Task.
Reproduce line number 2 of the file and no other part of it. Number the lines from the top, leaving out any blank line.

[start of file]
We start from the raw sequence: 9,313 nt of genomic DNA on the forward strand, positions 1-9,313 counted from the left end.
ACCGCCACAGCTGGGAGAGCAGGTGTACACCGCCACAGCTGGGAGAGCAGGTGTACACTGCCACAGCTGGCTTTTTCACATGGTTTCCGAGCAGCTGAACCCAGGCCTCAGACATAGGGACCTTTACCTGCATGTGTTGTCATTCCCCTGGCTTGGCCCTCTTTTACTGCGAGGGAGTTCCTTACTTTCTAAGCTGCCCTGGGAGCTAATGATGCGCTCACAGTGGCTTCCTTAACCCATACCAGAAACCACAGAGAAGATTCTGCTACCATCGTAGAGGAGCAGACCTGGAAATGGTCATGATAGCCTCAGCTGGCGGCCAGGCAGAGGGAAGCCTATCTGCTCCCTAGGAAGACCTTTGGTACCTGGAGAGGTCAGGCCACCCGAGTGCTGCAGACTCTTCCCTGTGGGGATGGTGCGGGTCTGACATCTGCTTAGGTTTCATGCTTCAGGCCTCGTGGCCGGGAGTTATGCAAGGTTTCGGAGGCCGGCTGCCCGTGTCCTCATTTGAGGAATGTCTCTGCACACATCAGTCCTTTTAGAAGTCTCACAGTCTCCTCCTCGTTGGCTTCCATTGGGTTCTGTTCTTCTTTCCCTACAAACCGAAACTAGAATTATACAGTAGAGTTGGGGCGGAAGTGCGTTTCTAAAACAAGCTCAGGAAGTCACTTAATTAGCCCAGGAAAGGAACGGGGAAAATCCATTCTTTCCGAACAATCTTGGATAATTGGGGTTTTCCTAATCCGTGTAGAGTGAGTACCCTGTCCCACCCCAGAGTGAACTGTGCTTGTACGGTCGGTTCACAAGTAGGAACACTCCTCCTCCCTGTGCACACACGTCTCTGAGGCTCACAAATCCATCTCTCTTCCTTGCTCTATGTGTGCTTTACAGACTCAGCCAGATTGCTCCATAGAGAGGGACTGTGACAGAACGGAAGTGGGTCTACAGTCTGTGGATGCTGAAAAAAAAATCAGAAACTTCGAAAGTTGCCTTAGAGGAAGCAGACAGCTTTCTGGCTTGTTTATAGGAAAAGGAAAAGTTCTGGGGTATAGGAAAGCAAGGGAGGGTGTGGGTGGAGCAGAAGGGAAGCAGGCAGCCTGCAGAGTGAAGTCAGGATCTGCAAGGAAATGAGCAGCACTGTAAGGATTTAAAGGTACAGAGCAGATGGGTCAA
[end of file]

ACCGCCACAGCTGGGAGAGCAGGTGTACACCGCCACAGCTGGGAGAGCAGGTGTACACTGCCACAGCTGGCTTTTTCACATGGTTTCCGAGCAGCTGAACCCAGGCCTCAGACATAGGGACCTTTACCTGCATGTGTTGTCATTCCCCTGGCTTGGCCCTCTTTTACTGCGAGGGAGTTCCTTACTTTCTAAGCTGCCCTGGGAGCTAATGATGCGCTCACAGTGGCTTCCTTAACCCATACCAGAAACCACAGAGAAGATTCTGCTACCATCGTAGAGGAGCAGACCTGGAAATGGTCATGATAGCCTCAGCTGGCGGCCAGGCAGAGGGAAGCCTATCTGCTCCCTAGGAAGACCTTTGGTACCTGGAGAGGTCAGGCCACCCGAGTGCTGCAGACTCTTCCCTGTGGGGATGGTGCGGGTCTGACATCTGCTTAGGTTTCATGCTTCAGGCCTCGTGGCCGGGAGTTATGCAAGGTTTCGGAGGCCGGCTGCCCGTGTCCTCATTTGAGGAATGTCTCTGCACACATCAGTCCTTTTAGAAGTCTCACAGTCTCCTCCTCGTTGGCTTCCATTGGGTTCTGTTCTTCTTTCCCTACAAACCGAAACTAGAATTATACAGTAGAGTTGGGGCGGAAGTGCGTTTCTAAAACAAGCTCAGGAAGTCACTTAATTAGCCCAGGAAAGGAACGGGGAAAATCCATTCTTTCCGAACAATCTTGGATAATTGGGGTTTTCCTAATCCGTGTAGAGTGAGTACCCTGTCCCACCCCAGAGTGAACTGTGCTTGTACGGTCGGTTCACAAGTAGGAACACTCCTCCTCCCTGTGCACACACGTCTCTGAGGCTCACAAATCCATCTCTCTTCCTTGCTCTATGTGTGCTTTACAGACTCAGCCAGATTGCTCCATAGAGAGGGACTGTGACAGAACGGAAGTGGGTCTACAGTCTGTGGATGCTGAAAAAAAAATCAGAAACTTCGAAAGTTGCCTTAGAGGAAGCAGACAGCTTTCTGGCTTGTTTATAGGAAAAGGAAAAGTTCTGGGGTATAGGAAAGCAAGGGAGGGTGTGGGTGGAGCAGAAGGGAAGCAGGCAGCCTGCAGAGTGAAGTCAGGATCTGCAAGGAAATGAGCAGCACTGTAAGGATTTAAAGGTACAGAGCAGATGGGTCAA